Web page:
Too often, elected officials overlook the cumulative costs of regulations, taxes and fees on taxpayers; however, it comes back to bite them hard when people move, or take matters into their own hands by initiative.
Consider what is happening in high-tax and cost-of-living states, such as California, New York and Connecticut.
Florida recorded the highest level of net domestic migration in 2018 and added 1.2 million people from other states since 2010. “Many Florida transplants are retirees and tax refugees from the Northeast, but businesses of all sorts are also recruiting young workers from other states to serve the state’s booming population that has reached 21.3 million,” Bloomberg reports.
Meanwhile, Connecticut lost the equivalent of 1.6 percent of its annual adjusted gross income, as the people who moved out had an average income of $122,000, which was 26 percent higher than those migrating in. “Leavers” outnumbered “stayers” by a 5-to-4 margin.
Whereas, people with higher incomes from Northeastern states are fleeing to Florida, “lower income Californians are the ones who are leaving,” CNBC reported.
In 2017, the Census Bureau reported California saw a net loss of just over 138,000 people, while Texas had a net increase of more than 79,000 people. Arizona gained more than 63,000 residents, and Nevada gained more than 38,000.
A USC Dornsife/Los Angeles Times Poll of Californians found the high cost of living, including housing and taxes, such as the state’s new gas tax (which increased by 40 percent), were driving factors.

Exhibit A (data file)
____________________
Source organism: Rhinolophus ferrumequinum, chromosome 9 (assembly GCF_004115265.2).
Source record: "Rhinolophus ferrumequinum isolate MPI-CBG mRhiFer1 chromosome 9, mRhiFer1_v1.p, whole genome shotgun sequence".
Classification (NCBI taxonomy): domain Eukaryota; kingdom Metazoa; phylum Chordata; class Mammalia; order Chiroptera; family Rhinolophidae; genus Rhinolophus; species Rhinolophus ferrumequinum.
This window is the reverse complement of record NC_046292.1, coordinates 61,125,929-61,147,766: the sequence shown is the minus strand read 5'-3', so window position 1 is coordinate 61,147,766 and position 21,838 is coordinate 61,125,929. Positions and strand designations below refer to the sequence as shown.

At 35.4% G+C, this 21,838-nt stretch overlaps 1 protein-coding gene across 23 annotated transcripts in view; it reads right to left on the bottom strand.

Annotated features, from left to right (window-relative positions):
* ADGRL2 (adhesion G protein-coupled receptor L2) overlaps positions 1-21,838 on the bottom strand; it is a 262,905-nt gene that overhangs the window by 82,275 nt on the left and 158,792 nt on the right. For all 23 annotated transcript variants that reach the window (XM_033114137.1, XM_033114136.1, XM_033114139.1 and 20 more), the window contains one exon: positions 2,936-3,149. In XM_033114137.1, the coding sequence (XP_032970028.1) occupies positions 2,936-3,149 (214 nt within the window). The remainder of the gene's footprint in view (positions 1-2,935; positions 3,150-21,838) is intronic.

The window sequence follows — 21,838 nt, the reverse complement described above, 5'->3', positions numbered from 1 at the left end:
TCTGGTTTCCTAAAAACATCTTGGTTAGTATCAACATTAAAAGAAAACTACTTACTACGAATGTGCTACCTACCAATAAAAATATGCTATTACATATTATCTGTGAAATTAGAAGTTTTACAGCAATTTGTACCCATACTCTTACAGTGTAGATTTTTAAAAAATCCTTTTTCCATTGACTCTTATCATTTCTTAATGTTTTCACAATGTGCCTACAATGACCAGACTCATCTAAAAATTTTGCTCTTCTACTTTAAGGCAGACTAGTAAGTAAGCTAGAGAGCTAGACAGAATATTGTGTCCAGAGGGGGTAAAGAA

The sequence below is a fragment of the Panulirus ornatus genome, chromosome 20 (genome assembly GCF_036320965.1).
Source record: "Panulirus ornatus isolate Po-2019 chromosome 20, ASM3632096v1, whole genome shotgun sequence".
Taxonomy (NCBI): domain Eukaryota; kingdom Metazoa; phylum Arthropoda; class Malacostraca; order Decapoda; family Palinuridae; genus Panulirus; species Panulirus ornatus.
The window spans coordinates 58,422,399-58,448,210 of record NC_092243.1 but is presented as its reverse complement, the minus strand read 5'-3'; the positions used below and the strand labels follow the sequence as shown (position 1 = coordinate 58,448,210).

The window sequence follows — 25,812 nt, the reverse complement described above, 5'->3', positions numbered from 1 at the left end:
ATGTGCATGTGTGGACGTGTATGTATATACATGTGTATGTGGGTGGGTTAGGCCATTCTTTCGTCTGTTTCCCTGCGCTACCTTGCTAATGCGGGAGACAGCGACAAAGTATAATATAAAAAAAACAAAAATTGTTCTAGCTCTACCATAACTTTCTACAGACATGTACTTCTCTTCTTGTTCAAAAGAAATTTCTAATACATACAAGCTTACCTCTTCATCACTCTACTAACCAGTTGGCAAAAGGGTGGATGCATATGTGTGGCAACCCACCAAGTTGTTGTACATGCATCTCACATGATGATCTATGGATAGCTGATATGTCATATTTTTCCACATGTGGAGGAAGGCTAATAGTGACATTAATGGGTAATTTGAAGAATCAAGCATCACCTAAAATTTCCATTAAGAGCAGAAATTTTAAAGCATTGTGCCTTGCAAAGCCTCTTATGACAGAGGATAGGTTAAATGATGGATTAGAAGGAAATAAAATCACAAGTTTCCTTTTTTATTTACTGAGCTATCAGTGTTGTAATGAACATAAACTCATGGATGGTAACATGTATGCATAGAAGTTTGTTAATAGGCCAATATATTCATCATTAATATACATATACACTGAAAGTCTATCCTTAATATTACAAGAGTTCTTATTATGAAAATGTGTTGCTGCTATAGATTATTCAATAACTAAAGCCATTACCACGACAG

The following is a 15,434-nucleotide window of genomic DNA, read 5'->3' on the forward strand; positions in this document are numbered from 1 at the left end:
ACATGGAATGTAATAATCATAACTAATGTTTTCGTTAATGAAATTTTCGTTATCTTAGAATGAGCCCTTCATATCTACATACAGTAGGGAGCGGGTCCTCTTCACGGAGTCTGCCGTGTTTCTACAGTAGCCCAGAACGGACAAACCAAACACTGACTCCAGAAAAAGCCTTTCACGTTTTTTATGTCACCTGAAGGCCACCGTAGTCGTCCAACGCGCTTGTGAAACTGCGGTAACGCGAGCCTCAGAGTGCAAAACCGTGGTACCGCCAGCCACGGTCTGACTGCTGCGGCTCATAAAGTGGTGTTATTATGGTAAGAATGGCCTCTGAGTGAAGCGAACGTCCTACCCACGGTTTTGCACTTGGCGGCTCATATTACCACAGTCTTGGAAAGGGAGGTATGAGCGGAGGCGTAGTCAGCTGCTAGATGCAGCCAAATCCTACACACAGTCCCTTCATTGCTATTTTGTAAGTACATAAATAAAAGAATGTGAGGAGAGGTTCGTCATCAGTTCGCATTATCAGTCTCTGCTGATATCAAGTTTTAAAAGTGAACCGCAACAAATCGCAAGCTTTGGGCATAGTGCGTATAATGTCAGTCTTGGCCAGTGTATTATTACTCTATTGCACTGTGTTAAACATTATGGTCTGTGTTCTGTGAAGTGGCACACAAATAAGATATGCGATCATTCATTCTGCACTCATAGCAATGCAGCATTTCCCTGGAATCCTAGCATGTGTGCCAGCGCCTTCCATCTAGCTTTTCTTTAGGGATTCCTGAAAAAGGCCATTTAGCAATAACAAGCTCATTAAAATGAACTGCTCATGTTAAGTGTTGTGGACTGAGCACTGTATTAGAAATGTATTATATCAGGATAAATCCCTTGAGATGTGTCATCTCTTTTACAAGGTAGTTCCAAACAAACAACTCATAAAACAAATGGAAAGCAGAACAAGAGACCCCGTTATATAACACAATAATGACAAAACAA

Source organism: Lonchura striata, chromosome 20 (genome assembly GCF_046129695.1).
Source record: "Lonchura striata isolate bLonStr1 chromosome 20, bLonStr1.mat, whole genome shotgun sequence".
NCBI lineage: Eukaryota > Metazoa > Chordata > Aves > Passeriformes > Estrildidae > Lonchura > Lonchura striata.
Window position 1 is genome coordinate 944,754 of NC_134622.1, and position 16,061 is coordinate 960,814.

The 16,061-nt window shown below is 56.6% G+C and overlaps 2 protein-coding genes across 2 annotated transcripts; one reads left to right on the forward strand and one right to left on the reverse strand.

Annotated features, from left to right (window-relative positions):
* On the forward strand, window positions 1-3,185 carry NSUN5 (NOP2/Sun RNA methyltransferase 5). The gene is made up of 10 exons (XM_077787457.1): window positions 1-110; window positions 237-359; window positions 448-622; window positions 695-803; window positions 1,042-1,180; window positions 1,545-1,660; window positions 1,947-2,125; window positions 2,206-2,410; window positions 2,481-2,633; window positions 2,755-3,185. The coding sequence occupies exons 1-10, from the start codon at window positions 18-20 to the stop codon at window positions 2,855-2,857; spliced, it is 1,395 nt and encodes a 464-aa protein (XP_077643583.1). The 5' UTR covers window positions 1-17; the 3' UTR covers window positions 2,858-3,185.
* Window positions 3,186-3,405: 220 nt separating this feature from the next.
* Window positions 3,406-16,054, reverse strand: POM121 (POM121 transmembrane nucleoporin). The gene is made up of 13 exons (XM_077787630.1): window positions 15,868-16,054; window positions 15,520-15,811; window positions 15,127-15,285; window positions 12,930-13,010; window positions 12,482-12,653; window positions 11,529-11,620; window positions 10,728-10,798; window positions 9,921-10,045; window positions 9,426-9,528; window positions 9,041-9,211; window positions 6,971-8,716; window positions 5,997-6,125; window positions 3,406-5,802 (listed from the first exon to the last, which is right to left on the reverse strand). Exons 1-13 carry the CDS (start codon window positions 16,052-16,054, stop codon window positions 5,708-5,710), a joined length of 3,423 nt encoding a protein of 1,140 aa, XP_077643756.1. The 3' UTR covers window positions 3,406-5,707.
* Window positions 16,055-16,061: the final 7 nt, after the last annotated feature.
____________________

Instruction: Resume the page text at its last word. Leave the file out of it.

The good news is the Pacific Northwest is gaining population and some key advantages for Washington are no income or capital gains taxes.
However, there are warning signs as well. Washington’s legislature adjourned last spring after raising taxes substantially. While legislators killed carbon and capital gains tax proposals, the Democrats’ tax package aims to raise more than $830 million over the next two years and $2 billion over four years.
“That doesn’t factor in a new payroll tax to fund a first-in-the-nation long-term care benefit that was passed separately. It also doesn’t include an overhauled hazardous substance tax designed to raise $359 million over the next four years,” NPR’s Austin Jenkins reported.
Tax increases drive citizens away and spawn a raft of initiatives. For example, a similar increase in state taxes in 1993 led to approval of I-601, a citizens initiative to limit state spending. (I-601 was overturned by our state’s Supreme Court in 2013).
Twenty years ago when citizens objected to high license tabs fees, voters overwhelmingly approved a $30 car tab initiative. Although the courts invalidated the initiative on a technicality, Gov. Gary Locke and lawmakers immediately reinstated the law.
Seattle Mayor Jenny Durkan and the City Council learned the hard way when it voted unanimously to add a “head tax” primarily directed at Amazon and Starbucks. “No Tax on Jobs,” spontaneously formed and amassed more than 45,000 signatures calling for a public referendum. The mayor and council backtracked and repealed it by a 7-2 vote.
Here’s the point. While politicians may earnestly believe their actions will have no repercussions, they do. When cumulative taxes and costs of living exceed what people can afford, they either move or seek relief by initiative or referendum.
Unfortunately, school boards, cities, state legislatures and Congress overlook the total impact of their collective actions – but there is a tipping point. There is no argument that politicians can justify every tax, fee or regulation they add; however, that approach often ignores how much taxpayers can afford.
It isn’t as much an issue of which tax or fee is increased. It is about their accumulation on taxpayers and the family budget.
Don C. Brunell is a business analyst, writer and columnist. He lives in Vancouver. Email: theBrunells@msn.com.
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